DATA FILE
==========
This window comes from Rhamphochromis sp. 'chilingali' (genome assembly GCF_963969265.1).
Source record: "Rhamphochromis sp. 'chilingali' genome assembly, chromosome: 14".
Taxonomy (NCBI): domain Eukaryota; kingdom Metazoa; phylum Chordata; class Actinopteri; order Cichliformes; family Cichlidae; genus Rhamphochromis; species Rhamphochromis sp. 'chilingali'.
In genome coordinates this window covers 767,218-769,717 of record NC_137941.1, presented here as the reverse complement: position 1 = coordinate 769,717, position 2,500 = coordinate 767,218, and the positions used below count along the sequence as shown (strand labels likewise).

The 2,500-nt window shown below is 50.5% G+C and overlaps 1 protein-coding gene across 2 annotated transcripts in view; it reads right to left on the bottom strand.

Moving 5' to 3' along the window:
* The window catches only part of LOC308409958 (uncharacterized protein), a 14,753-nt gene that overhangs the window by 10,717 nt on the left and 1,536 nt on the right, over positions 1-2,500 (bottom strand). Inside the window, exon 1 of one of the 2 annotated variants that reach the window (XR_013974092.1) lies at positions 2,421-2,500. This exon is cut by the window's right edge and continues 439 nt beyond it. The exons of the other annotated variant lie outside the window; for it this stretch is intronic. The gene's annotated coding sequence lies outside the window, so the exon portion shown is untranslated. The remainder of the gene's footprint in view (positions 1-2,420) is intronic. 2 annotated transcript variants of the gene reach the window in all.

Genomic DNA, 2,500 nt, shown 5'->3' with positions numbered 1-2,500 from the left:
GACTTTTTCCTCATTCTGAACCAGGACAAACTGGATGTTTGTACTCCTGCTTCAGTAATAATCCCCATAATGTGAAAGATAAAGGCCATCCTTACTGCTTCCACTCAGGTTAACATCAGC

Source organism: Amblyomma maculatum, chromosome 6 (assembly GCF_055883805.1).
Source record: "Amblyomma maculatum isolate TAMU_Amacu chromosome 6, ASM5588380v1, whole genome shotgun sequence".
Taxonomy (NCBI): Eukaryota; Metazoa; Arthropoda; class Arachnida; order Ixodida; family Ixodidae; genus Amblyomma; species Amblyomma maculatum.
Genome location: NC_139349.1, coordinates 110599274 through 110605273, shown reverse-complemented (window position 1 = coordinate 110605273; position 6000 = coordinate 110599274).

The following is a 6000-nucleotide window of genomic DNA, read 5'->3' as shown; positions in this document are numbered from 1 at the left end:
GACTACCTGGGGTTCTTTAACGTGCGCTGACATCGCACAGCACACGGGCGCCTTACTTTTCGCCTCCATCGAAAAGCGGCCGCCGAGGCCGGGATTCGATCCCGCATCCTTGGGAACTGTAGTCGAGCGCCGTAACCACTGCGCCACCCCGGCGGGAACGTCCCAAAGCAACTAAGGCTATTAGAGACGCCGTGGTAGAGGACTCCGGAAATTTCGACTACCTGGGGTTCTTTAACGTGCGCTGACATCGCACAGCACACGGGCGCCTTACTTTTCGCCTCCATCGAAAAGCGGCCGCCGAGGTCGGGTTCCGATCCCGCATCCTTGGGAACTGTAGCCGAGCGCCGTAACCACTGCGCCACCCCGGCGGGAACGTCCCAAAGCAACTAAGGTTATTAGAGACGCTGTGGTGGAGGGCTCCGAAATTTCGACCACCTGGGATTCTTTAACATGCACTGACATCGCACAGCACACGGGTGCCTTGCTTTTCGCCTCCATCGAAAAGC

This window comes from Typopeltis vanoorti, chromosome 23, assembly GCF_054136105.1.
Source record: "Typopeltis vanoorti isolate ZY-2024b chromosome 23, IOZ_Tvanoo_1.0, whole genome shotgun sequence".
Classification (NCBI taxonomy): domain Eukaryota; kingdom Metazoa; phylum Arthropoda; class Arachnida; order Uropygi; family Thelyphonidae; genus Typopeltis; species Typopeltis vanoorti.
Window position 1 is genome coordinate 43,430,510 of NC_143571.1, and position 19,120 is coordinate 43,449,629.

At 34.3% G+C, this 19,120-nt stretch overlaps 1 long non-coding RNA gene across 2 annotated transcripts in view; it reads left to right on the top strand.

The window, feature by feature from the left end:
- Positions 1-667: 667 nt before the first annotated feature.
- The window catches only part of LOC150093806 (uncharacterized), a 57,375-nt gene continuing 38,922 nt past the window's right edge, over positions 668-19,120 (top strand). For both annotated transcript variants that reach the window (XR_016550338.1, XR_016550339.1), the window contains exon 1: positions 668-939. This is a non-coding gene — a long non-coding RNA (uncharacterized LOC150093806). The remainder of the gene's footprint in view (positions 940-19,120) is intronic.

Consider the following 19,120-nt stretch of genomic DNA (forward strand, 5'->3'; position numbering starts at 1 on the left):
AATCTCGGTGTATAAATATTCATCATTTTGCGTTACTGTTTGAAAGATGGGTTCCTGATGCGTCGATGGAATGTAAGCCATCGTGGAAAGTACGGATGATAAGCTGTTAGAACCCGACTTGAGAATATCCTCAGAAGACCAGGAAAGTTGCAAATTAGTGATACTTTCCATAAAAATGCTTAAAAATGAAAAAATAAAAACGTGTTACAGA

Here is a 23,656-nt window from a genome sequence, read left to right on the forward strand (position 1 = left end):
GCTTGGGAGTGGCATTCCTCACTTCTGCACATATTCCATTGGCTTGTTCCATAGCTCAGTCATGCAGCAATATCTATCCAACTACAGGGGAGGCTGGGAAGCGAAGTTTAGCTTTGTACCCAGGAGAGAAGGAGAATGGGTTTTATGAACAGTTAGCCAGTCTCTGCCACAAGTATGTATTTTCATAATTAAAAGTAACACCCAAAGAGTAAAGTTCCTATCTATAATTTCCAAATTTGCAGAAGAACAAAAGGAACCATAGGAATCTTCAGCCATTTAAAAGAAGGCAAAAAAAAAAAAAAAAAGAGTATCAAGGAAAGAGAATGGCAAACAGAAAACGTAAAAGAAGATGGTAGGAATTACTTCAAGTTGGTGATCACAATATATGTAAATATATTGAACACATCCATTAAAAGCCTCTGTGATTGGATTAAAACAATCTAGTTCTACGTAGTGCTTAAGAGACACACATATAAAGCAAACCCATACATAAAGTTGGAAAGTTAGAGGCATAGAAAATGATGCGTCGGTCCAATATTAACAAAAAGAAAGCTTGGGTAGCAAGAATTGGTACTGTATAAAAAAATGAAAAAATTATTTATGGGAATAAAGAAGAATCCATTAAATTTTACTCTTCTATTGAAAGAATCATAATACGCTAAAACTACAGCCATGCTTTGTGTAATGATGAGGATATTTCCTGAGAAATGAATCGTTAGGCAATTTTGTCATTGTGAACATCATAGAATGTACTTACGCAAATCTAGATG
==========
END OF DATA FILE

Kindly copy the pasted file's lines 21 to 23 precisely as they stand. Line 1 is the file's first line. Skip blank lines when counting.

The window, feature by feature from the left end:
- Positions 1-667: 667 nt before the first annotated feature.
- The window catches only part of LOC150093806 (uncharacterized), a 57,375-nt gene continuing 38,922 nt past the window's right edge, over positions 668-19,120 (top strand). For both annotated transcript variants that reach the window (XR_016550338.1, XR_016550339.1), the window contains exon 1: positions 668-939. This is a non-coding gene — a long non-coding RNA (uncharacterized LOC150093806). The remainder of the gene's footprint in view (positions 940-19,120) is intronic.